Brain-Eating Amoeba: What You Need to Know to Stay Safe

On Thursday, Charlotte County Health officials confirmed that a resident had been infected with a rare brain-eating amoeba, most likely after using a nasal rinser with tap water.[0] The infection has been linked to the death of the Florida man, who reportedly rinsed his sinuses with unboiled tap water on a daily basis.[1]

Commonly known as the brain-eating amoeba, Naegleria fowleri is a single-celled organism that can result in a fatal infection of the brain called primary amebic meningoencephalitis (PAM).[2] The Centers for Disease Control and Prevention (CDC) reports that only four people in the U.S. out of 151 from 1962 until 2020 have survived the infection.

The Florida Department of Health (DOH-Charlotte) issued a warning for residents to only use distilled or sterile water when making sinus rinse solutions.[3] Tap water should be boiled for at least a minute and cooled before being used as a sinus rinse.[4] It is also advised not to let water get up the nose when bathing, showering or swimming and to keep small hard plastic or blow-up pools clean by emptying, scrubbing and allowing them to dry after each use.

The Department is also working with health care facilities to monitor any indications of additional infections.[5] If you experience any of the following symptoms after swimming in warm lakes or rivers, or after a nasal water exposure such as a sinus rinse, seek medical assistance immediately: loss of balance, confusion, seizures, and hallucinations.[6]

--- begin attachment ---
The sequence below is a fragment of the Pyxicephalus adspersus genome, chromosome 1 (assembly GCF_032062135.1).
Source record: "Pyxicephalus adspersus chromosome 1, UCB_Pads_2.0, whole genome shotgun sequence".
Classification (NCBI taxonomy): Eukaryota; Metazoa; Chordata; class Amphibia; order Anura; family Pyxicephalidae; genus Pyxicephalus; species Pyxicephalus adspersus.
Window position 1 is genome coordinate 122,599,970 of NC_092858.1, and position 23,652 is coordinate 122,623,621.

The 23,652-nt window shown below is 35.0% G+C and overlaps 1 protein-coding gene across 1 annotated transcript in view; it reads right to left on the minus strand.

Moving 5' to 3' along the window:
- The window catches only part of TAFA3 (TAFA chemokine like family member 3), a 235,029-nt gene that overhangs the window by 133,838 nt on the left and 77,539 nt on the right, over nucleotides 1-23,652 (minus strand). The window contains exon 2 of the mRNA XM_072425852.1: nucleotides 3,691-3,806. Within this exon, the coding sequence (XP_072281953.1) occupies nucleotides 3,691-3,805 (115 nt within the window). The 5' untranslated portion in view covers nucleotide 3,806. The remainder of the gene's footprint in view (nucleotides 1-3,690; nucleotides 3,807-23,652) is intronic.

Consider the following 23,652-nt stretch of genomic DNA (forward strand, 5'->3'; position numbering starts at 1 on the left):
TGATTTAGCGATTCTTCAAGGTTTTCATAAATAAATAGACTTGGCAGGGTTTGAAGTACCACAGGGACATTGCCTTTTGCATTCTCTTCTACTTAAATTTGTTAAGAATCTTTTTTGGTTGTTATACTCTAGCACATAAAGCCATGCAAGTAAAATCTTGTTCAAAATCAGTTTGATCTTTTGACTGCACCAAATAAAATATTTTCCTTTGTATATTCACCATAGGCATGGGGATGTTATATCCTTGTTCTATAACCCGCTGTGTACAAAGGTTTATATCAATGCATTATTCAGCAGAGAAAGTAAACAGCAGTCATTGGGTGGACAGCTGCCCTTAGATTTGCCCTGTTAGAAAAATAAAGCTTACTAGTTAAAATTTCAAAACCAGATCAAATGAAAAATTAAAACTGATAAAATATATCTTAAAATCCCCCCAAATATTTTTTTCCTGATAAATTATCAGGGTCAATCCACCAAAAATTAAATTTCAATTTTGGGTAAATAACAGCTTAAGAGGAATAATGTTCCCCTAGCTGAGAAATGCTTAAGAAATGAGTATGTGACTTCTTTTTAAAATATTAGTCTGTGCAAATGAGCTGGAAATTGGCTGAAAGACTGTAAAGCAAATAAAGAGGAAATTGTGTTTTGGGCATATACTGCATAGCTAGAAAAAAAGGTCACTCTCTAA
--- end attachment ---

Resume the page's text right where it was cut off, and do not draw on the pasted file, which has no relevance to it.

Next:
The Florida Department of Health assures that people can't get infected with brain-eating amoeba by drinking tap water. Infections occur only when water containing contaminants enters the body through the nose.[7] However, it is still important to keep plastic or blow-up pools clean after every use and not to jump into or put your head under bathing water – walk or lower yourself in.

The CDC reports that about three people in the United States get infected each year, and these infections are usually deadly.[8] It’s even rarer to survive, as only four people have been known to have survived out of the 154 confirmed cases between 1962 and 2021.

It is important to note that drinking water will not result in the consumption of a brain-eating amoeb It needs to be inhaled through the nose.[9]

0. “Florida resident dies after contracting brain-eating amoeba from tap water” USA TODAY, 2 Mar. 2023,

1. “Florida Man Dies from Rare Brain-Eating Infection Caught From Tap Water” Gizmodo, 2 Mar. 2023,

2. “Florida Man Dies of Brain-Eating Amoeba After Rinsing Sinuses with Tap Water” PEOPLE, 2 Mar. 2023,

3. “‘Brain-eating' amoeba infection kills man who rinsed his nose with tap water” Express, 2 Mar. 2023,

4. “Florida Man Dies From Brain-Eating Amoeba After Tap Water Goes Up His Nose, Health Officials Issue Warning” Inside Edition, 2 Mar. 2023,

5. “Health officials: Florida man dies from brain-eating amoeba after rinsing sinuses with tap water” WESH 2 Orlando, 3 Mar. 2023,

6. “Charlotte County man dies after contracting brain-eating amoeba” WWSB, 2 Mar. 2023,

7. “Brain-eating amoeba: Person dies after washing sinuses with tap water” Insider, 2 Mar. 2023,

8. “US Man Dies After Using Tap Water To Rinse His Nose, Here's Why” NDTV, 2 Mar. 2023,

9. “Person infected by brain-eating amoeba in Charlotte County dies” Wink News, 2 Mar. 2023,

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